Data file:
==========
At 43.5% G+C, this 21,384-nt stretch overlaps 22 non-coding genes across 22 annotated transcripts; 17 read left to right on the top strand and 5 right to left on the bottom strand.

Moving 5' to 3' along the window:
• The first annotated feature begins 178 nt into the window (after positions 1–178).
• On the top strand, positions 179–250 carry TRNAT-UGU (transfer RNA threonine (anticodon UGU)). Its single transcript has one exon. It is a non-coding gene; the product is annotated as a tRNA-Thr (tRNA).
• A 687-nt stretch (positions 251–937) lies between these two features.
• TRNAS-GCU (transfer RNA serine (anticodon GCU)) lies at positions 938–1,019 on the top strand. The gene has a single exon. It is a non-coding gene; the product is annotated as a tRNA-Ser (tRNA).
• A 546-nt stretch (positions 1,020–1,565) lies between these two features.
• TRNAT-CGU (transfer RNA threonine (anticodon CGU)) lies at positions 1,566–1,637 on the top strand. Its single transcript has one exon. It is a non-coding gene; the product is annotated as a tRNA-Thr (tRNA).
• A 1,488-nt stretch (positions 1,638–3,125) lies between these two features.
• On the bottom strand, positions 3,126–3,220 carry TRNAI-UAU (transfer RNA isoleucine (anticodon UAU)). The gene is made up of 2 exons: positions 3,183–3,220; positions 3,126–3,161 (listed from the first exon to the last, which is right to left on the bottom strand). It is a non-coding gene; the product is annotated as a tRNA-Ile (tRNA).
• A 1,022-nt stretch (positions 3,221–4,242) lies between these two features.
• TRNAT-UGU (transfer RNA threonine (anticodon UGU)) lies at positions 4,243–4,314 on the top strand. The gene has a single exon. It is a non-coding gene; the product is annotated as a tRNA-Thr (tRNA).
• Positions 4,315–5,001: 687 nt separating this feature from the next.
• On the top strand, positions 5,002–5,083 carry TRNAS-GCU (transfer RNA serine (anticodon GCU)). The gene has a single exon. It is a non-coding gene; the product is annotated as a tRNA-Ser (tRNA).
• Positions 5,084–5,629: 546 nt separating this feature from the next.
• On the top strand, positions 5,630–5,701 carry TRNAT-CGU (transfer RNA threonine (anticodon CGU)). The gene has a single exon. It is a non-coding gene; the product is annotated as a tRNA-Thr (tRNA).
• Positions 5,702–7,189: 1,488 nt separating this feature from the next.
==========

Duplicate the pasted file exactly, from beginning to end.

At 43.5% G+C, this 21,384-nt stretch overlaps 22 non-coding genes across 22 annotated transcripts; 17 read left to right on the top strand and 5 right to left on the bottom strand.

Moving 5' to 3' along the window:
• The first annotated feature begins 178 nt into the window (after positions 1–178).
• On the top strand, positions 179–250 carry TRNAT-UGU (transfer RNA threonine (anticodon UGU)). Its single transcript has one exon. It is a non-coding gene; the product is annotated as a tRNA-Thr (tRNA).
• A 687-nt stretch (positions 251–937) lies between these two features.
• TRNAS-GCU (transfer RNA serine (anticodon GCU)) lies at positions 938–1,019 on the top strand. The gene has a single exon. It is a non-coding gene; the product is annotated as a tRNA-Ser (tRNA).
• A 546-nt stretch (positions 1,020–1,565) lies between these two features.
• TRNAT-CGU (transfer RNA threonine (anticodon CGU)) lies at positions 1,566–1,637 on the top strand. Its single transcript has one exon. It is a non-coding gene; the product is annotated as a tRNA-Thr (tRNA).
• A 1,488-nt stretch (positions 1,638–3,125) lies between these two features.
• On the bottom strand, positions 3,126–3,220 carry TRNAI-UAU (transfer RNA isoleucine (anticodon UAU)). The gene is made up of 2 exons: positions 3,183–3,220; positions 3,126–3,161 (listed from the first exon to the last, which is right to left on the bottom strand). It is a non-coding gene; the product is annotated as a tRNA-Ile (tRNA).
• A 1,022-nt stretch (positions 3,221–4,242) lies between these two features.
• TRNAT-UGU (transfer RNA threonine (anticodon UGU)) lies at positions 4,243–4,314 on the top strand. The gene has a single exon. It is a non-coding gene; the product is annotated as a tRNA-Thr (tRNA).
• Positions 4,315–5,001: 687 nt separating this feature from the next.
• On the top strand, positions 5,002–5,083 carry TRNAS-GCU (transfer RNA serine (anticodon GCU)). The gene has a single exon. It is a non-coding gene; the product is annotated as a tRNA-Ser (tRNA).
• Positions 5,084–5,629: 546 nt separating this feature from the next.
• On the top strand, positions 5,630–5,701 carry TRNAT-CGU (transfer RNA threonine (anticodon CGU)). The gene has a single exon. It is a non-coding gene; the product is annotated as a tRNA-Thr (tRNA).
• Positions 5,702–7,189: 1,488 nt separating this feature from the next.